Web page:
Homemade Sanitary Pads

Category Reusing
Using reusable cloth menstrual pads instead of disposable ones is better for the environment and your pocketbook. This is a page about homemade sanitary pads.


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I'm looking for help in obtaining pattern/patterns for cloth sanitary napkins/pads. My group and I will be submitting the pads to different organizations that need help for girls in Africa.

We are nurses and social workers who are novice sewers, returning to the craft to help others!
We have been to donatepads, but some of the group say we need to find something simpler. Please advise! We appreciate your help!

By Cheryl E. Dimery,LPN from Fayetteville, NC


October 8, 20101 found this helpful
Best Answer

Homemade pads don't need to be too complicated. Keep them simple. An easy way is to take a facecloth, fold it into a long rectangle about 3" wide. You get about 4 layers out of a washcloth, then stitch edges on a sewing machine. Use scrap material (old tee shirts, towels, or old flannel pajamas work well) and experiment with folding layers into the appropriate rectangle shape., then sew into a rectangle.


These pads can be safety-pinned into your undergarment.

For a very heavy flow the commercial disposable pads are better (days 1-3 of your cycle). Homemade pads work better for a lighter flow. I made some that weren't too thick to be used as mini pads. These didn't irritate my skin the way the paper pads did.

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ThriftyFun is one of the longest running frugal living communities on the Internet. These are archives of older discussions.

October 8, 2010

How do you make cloth sanitary napkins? I've seen them on the internet. I can't afford to buy the ones online, but think I could make my own.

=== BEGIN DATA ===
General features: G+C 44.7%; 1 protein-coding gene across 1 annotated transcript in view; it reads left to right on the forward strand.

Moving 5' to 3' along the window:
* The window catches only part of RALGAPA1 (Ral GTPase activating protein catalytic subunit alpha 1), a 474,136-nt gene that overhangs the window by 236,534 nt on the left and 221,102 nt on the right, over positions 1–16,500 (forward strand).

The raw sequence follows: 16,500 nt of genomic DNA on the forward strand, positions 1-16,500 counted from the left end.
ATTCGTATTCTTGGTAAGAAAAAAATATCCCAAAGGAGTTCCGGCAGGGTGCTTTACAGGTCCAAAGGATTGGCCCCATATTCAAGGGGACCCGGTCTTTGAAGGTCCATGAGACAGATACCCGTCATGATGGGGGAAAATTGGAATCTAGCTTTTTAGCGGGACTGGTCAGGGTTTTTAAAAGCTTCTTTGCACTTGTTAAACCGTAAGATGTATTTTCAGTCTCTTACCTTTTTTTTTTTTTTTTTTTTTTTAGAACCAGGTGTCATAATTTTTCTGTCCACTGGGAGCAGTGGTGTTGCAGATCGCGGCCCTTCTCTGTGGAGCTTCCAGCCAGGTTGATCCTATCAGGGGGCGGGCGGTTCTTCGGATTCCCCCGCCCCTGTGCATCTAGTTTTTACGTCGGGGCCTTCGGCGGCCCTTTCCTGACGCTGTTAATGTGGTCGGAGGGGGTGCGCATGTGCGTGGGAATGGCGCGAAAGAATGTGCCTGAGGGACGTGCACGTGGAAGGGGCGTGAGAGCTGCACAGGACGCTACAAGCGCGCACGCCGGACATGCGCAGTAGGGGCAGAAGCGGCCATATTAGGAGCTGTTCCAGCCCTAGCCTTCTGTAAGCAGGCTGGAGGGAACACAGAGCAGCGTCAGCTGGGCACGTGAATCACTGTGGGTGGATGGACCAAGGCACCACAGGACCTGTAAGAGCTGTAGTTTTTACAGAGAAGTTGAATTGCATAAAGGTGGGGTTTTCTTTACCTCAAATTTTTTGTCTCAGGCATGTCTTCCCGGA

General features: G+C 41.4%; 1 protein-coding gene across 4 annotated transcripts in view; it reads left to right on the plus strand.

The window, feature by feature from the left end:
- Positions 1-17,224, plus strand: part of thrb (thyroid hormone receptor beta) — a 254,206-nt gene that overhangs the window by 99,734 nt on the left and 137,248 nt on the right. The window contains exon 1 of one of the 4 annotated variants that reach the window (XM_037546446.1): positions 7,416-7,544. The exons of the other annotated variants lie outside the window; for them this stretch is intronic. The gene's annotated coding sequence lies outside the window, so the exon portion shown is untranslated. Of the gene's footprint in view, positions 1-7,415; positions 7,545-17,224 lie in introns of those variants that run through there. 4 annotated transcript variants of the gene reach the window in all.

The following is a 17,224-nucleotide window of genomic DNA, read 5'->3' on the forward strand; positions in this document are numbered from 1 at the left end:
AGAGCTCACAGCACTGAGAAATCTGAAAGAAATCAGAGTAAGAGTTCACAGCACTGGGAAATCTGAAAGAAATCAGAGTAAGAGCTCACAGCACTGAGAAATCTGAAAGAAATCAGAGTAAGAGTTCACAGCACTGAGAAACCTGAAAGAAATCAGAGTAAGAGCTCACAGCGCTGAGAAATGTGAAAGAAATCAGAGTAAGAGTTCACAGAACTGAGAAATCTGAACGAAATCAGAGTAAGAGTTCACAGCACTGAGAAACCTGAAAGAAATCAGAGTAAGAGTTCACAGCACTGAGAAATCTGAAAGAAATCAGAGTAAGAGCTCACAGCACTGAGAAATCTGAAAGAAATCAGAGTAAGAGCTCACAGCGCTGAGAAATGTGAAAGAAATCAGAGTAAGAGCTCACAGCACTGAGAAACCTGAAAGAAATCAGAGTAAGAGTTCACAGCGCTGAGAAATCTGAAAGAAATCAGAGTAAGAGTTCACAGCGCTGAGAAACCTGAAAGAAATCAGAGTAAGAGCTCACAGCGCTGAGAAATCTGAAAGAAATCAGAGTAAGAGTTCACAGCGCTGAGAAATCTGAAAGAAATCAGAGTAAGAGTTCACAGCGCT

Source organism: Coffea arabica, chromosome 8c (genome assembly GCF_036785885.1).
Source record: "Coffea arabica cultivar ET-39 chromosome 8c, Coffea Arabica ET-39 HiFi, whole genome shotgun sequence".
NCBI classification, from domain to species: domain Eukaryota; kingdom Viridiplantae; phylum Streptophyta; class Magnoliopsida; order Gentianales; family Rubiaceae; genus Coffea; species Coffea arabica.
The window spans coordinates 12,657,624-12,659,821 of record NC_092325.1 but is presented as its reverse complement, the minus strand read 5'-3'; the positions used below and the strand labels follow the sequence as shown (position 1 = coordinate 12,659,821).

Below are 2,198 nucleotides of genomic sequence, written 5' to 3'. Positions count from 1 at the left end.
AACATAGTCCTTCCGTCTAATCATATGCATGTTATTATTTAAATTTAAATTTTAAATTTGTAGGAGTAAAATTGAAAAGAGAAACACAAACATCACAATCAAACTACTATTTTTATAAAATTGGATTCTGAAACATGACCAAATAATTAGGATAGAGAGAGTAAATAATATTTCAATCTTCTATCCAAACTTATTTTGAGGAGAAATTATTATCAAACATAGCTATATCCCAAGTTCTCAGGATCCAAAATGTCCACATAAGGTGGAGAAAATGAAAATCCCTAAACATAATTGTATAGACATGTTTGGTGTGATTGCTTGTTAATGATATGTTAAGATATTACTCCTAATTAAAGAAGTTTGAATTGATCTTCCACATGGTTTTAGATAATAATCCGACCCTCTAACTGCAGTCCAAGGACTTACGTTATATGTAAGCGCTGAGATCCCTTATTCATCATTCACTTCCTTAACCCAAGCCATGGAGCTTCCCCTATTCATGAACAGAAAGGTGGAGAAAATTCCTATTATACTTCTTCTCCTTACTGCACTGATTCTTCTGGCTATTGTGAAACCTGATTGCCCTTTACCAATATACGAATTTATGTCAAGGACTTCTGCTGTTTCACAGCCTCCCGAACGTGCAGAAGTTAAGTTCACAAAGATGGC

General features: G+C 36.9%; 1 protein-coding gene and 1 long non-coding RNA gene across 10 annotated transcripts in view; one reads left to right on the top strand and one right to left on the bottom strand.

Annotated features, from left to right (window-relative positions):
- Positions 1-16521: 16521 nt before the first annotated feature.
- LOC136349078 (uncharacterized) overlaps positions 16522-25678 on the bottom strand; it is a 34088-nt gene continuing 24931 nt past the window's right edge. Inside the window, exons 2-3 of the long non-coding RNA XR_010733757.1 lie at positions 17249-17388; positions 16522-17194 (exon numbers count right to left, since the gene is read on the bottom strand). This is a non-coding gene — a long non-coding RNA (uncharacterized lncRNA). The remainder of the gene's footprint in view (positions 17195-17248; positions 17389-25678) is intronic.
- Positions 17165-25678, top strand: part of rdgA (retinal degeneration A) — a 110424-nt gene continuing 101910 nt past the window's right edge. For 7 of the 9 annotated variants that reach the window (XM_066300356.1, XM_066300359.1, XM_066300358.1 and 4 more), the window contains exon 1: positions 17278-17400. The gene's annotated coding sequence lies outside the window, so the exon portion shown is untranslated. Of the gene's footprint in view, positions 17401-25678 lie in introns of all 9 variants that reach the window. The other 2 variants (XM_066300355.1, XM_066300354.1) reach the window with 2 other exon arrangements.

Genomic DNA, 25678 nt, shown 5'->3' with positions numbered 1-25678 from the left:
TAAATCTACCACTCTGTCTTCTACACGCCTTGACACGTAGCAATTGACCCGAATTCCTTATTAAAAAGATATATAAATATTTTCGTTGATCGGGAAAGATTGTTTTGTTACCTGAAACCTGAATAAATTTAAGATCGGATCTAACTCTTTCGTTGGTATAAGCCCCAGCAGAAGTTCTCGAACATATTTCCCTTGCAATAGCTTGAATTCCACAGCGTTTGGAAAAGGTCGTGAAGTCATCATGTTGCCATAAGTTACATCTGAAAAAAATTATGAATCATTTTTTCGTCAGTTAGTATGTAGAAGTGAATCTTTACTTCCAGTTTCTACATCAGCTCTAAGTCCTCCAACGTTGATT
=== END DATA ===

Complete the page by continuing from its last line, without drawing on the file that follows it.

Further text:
Jan from Atlanta, GA


Homemade Sanitary Pads

Here is a very good tutorial if anyone still needs it:

craftster.org (03/04/2009)


By Becca25

Homemade Sanitary Pads

Here are a few links, both are great!


manymoonsalternatives.com (03/05/2009)

By Lisa

Homemade Sanitary Pads

Prewash and pre-shrink all fabric before sewing! (03/05/2009)

By Holly

Homemade Sanitary Pads

Artful folding can get you by without sewing, it worked for our great-great-great grandmothers. (03/05/2009)

By Kim Churchman

Homemade Sanitary Pads

Hillbilly Housewife has a good article on making your own pads.

hillbillyhousewife.com (03/07/2009)

By Kathy Gillmore

Homemade Sanitary Pads

Although I am beyond having a period in age, I do have incontinence and do so very much appreciate the ideas. I will also quilt the layers together because I have found them to be more absorbent for a liquid than the plain unquilted pads. I have in emergencies used old face cloths folded three times, which work fine, but it may not work for all women's fit. Good luck and God bless. : ) (03/08/2009)


By lynda

Homemade Sanitary Pads

If you fold without sewing they will wash cleaner. (03/14/2009)

By Kim Churchman

Homemade Sanitary Pads

When I was newly widowed around 20 years ago, without means and living alone, I simply got the wash cloths and folded them to a narrow strip, and when they were dirty, rinsed them thoroughly then threw them in a small bucket of hydrogen peroxide for a while before washing them. The HP eats the proteins and everything else washes away. This worked for while I was at home, I didn't try it out and about. (07/18/2009)

By Cornelia

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March 4, 2009

Does anyone make their own sanitary pads? I need to know what to use and measurements. If someone could help me I would greatly appreciate it.